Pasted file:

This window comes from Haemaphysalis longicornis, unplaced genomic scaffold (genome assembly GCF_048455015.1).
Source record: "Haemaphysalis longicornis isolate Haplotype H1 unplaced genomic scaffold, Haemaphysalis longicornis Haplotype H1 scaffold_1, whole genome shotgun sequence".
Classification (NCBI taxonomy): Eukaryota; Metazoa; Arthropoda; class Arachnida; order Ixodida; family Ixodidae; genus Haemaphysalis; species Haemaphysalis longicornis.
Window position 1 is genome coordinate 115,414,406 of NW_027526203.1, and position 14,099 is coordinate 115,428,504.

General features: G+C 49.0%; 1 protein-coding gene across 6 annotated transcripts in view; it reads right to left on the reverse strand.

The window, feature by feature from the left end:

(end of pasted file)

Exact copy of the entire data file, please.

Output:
This window comes from Haemaphysalis longicornis, unplaced genomic scaffold (genome assembly GCF_048455015.1).
Source record: "Haemaphysalis longicornis isolate Haplotype H1 unplaced genomic scaffold, Haemaphysalis longicornis Haplotype H1 scaffold_1, whole genome shotgun sequence".
Classification (NCBI taxonomy): Eukaryota; Metazoa; Arthropoda; class Arachnida; order Ixodida; family Ixodidae; genus Haemaphysalis; species Haemaphysalis longicornis.
Window position 1 is genome coordinate 115,414,406 of NW_027526203.1, and position 14,099 is coordinate 115,428,504.

General features: G+C 49.0%; 1 protein-coding gene across 6 annotated transcripts in view; it reads right to left on the reverse strand.

The window, feature by feature from the left end: